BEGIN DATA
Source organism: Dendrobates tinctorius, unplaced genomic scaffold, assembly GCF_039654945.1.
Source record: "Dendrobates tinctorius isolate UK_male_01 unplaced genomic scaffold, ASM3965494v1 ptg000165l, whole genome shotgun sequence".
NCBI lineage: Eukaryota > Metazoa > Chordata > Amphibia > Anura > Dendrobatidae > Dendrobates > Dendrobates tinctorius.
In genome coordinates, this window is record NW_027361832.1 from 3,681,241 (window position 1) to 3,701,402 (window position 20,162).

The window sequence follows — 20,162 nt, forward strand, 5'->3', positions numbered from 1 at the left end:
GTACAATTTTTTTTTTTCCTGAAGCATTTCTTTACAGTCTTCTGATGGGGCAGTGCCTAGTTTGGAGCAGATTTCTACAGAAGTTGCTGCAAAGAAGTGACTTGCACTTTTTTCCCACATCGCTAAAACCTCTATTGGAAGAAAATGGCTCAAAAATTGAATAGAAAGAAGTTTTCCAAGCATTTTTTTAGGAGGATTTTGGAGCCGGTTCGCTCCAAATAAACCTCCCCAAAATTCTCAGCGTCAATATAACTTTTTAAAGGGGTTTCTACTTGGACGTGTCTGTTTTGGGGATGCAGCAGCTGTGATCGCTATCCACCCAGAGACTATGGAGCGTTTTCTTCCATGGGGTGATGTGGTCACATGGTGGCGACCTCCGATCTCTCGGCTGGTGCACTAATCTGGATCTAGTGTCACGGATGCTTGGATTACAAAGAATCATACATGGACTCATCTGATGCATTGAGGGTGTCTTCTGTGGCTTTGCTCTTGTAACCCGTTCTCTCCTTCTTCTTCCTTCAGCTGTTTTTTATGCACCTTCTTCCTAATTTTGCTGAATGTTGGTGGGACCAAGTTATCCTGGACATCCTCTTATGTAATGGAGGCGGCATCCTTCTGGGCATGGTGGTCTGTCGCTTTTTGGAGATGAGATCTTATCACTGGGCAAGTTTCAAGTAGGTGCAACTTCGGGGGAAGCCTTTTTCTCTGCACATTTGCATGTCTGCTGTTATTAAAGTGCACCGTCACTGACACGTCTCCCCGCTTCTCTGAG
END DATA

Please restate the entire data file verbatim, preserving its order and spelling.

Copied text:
Source organism: Dendrobates tinctorius, unplaced genomic scaffold, assembly GCF_039654945.1.
Source record: "Dendrobates tinctorius isolate UK_male_01 unplaced genomic scaffold, ASM3965494v1 ptg000165l, whole genome shotgun sequence".
NCBI lineage: Eukaryota > Metazoa > Chordata > Amphibia > Anura > Dendrobatidae > Dendrobates > Dendrobates tinctorius.
In genome coordinates, this window is record NW_027361832.1 from 3,681,241 (window position 1) to 3,701,402 (window position 20,162).

The window sequence follows — 20,162 nt, forward strand, 5'->3', positions numbered from 1 at the left end:
GTACAATTTTTTTTTTTCCTGAAGCATTTCTTTACAGTCTTCTGATGGGGCAGTGCCTAGTTTGGAGCAGATTTCTACAGAAGTTGCTGCAAAGAAGTGACTTGCACTTTTTTCCCACATCGCTAAAACCTCTATTGGAAGAAAATGGCTCAAAAATTGAATAGAAAGAAGTTTTCCAAGCATTTTTTTAGGAGGATTTTGGAGCCGGTTCGCTCCAAATAAACCTCCCCAAAATTCTCAGCGTCAATATAACTTTTTAAAGGGGTTTCTACTTGGACGTGTCTGTTTTGGGGATGCAGCAGCTGTGATCGCTATCCACCCAGAGACTATGGAGCGTTTTCTTCCATGGGGTGATGTGGTCACATGGTGGCGACCTCCGATCTCTCGGCTGGTGCACTAATCTGGATCTAGTGTCACGGATGCTTGGATTACAAAGAATCATACATGGACTCATCTGATGCATTGAGGGTGTCTTCTGTGGCTTTGCTCTTGTAACCCGTTCTCTCCTTCTTCTTCCTTCAGCTGTTTTTTATGCACCTTCTTCCTAATTTTGCTGAATGTTGGTGGGACCAAGTTATCCTGGACATCCTCTTATGTAATGGAGGCGGCATCCTTCTGGGCATGGTGGTCTGTCGCTTTTTGGAGATGAGATCTTATCACTGGGCAAGTTTCAAGTAGGTGCAACTTCGGGGGAAGCCTTTTTCTCTGCACATTTGCATGTCTGCTGTTATTAAAGTGCACCGTCACTGACACGTCTCCCCGCTTCTCTGAG